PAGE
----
'I Dream Of Wires' maybe a Gary Numan song, but there's no way Mr Numan's nasal tones can deliver the power and depth of Robert Palmer's rock-trained voice. That, and the storming production delivers all the post-apocalyptic vision of the lyrics:

"I am the final silence,
the last electrician alive,
and they call me The Sparkle,
I was the best, I was them all"

This track always reminds me of 'Candy Man' by Vincent King, a wonderfully twisted and bizarre post-apocalyptic novel - it has the same feel of power tempered with a kind of regret. It really is a classic - the unlikely partnering of Numan and Palmer actually works and does them both great credit.

Well, after that, we're let down gently by the charming 'Woke Up Laughing'. A gorgeous, lilting track with slightly daft and surreal lyrics:

"I was waiting for you,
I was sat in the sun,
I could picture your face on the tip of my tongue,
I woke up laughing"

'Not a Second Time' is a fairly standard rock ballad but the production still has a feel of 'Johnny and Mary' to it, which makes it more interesting.

And then finally the strangely down-beat and weird 'Found You Now' (which, for some reason, on my copy is written 'Found You Know'). Co-written with Numan, it's a gloomy electric song but with syncopated and off-beat rhythms - a mix of Gary Numan's fairly standard fare with Robert Palmer's more funky heritage. Not a great way to end an album.

Patchy but great. I mean, 'Looking For Clues', 'Johnny and Mary', 'I Dream of Wires' and 'Woke Up Laughing' are so wonderful that you can pretty much overlook the not-so-strong tracks. Overall, it really is a classic. Released in 1980 - I've been listening to it for 30 years. :-)
Comment Comment (1) | Permalink | Most recent comment: Feb 21, 2010 11:38 AM GMT

Day Out of Days: Stories
Day Out of Days: Stories
by Sam Shepard
Edition: Hardcover
Price: 27.97

4 of 5 people found the following review helpful
4.0 out of 5 stars Traveller's Tales, 7 Feb 2010
Verified Purchase(What is this?)
These are not really stories. They don't have beginnings, middles and ends. Some are a mere paragraph, none more than seven or so pages. They are more 'vignettes', little snippets and 'over heards'.

Several are tales from travels around the Mid West. Many of the titles make this plain - 'Haskell, Arkansas (Highway 70)', 'San Juan Bautista (Highway 152)', 'Faith, South Dakota (Interstate 25)'.

'Costello', written in the first person singular, is a short tale of a man revisiting his home town after 45 years. He likes to sit at café tables, studying the characters around him, making notes. He accidentally catches the eye of a fellow customer who starts talking, saying how the author reminds him of an old school friend from years ago, the times they ran off to Mexico, stealing cars and raising hell, now gone off to be a successful film star. The author denies all knowledge but, as the man leaves:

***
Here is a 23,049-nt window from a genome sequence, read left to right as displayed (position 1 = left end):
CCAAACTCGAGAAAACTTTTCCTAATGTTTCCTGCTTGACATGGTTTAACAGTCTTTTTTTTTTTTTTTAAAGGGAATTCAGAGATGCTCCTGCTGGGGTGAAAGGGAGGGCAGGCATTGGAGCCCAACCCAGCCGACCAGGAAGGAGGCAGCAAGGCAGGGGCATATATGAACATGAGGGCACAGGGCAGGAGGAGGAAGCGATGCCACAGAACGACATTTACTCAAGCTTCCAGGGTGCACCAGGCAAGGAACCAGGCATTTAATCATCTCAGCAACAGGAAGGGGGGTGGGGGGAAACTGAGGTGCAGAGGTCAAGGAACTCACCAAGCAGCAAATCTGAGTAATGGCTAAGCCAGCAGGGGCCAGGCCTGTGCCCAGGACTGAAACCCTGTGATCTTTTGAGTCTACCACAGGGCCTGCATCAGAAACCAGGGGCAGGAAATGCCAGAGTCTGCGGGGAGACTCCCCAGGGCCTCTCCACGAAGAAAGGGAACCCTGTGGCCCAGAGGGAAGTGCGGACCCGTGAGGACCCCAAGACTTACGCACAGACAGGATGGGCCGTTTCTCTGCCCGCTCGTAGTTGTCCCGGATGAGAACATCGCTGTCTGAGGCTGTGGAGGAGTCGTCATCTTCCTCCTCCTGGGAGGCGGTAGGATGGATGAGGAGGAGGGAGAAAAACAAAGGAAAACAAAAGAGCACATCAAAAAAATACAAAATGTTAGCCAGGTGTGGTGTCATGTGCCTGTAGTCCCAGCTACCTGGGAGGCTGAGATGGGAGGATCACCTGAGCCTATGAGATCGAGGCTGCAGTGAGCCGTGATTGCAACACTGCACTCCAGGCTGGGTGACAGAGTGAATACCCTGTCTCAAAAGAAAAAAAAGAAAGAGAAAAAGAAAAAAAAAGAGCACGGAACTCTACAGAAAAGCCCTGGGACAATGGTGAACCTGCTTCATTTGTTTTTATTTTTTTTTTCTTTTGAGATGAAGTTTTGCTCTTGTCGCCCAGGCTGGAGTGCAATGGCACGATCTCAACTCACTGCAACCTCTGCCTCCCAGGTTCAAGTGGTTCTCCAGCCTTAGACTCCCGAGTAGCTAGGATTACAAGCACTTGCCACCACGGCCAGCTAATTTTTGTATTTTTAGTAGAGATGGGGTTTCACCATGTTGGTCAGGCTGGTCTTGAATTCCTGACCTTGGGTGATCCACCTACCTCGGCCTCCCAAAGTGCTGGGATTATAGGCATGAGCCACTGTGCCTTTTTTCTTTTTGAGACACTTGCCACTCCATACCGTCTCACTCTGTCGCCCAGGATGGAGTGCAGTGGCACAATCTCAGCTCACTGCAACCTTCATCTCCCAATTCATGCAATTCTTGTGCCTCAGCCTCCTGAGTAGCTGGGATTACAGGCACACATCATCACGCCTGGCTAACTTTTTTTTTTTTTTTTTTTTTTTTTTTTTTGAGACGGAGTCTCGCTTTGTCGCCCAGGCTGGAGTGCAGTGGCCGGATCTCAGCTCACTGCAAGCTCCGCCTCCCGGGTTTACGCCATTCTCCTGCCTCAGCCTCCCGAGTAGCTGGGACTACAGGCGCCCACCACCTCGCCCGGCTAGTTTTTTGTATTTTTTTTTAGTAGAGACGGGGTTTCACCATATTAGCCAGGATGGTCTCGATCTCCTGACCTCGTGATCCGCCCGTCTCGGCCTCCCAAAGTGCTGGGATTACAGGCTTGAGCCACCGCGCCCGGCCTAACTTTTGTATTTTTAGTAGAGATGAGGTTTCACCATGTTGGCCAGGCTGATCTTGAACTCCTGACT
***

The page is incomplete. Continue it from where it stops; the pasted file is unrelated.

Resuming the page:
"I watched him walk across the parking lot toward a blue Ford Galaxie sedan and just as he searched for the keys in his pocket he made a little squirting spit between his front teeth. It darted out in a thin brown jet. I remember how he always used to do that just before we'd jump a car and roar off toward the border. Just before we got into all that trouble.'

Many sketches then, of life on the road, through snow storms and deserts. The scenery seems almost like the landscapes from, say, Annie Proulx's Wyoming, or maybe even from the pictures of Dorothea Lange. And, of course, from Paris, Texas. They are often bleakly beautiful, but perhaps it's a bit too easy to romanticise. Perhaps a bit Ansel Adams mixed with American Gothic. Some reminded me of Joni Mitchell's Amelia as she sang of that blazing desert and those 'six white vapour trails, across the bleak terrain', others of Lowell George's Willin' - 'I've been from Tucson to Tucumcari, Tehachapi to Tonopah...'

Other parts are like snippets from play scripts, no description, just dialogue.

Then again, there seems to be a recurring theme of decapitation. A bizarre little tale centred around finding a head in a ditch keeps returning; first from the man who discovers it, then placing the head in the landscape, later returning to hear from the head.

There are prose poems, too, and simple questions, and anecdotes some might share over a drink - of, for example, the funeral of a noted stallion.

Horses figure large, and farm land, old dogs, Mexico, and Mayan faces. Even wives and children. The whole makes up a sort of collage, impressionistic but somehow rather uninvolving, cool and deliberately detached.

It's also a handsome book. The pages are rough cut, nicely bound with a note about the type. Manufactured in the United States of America. Where else?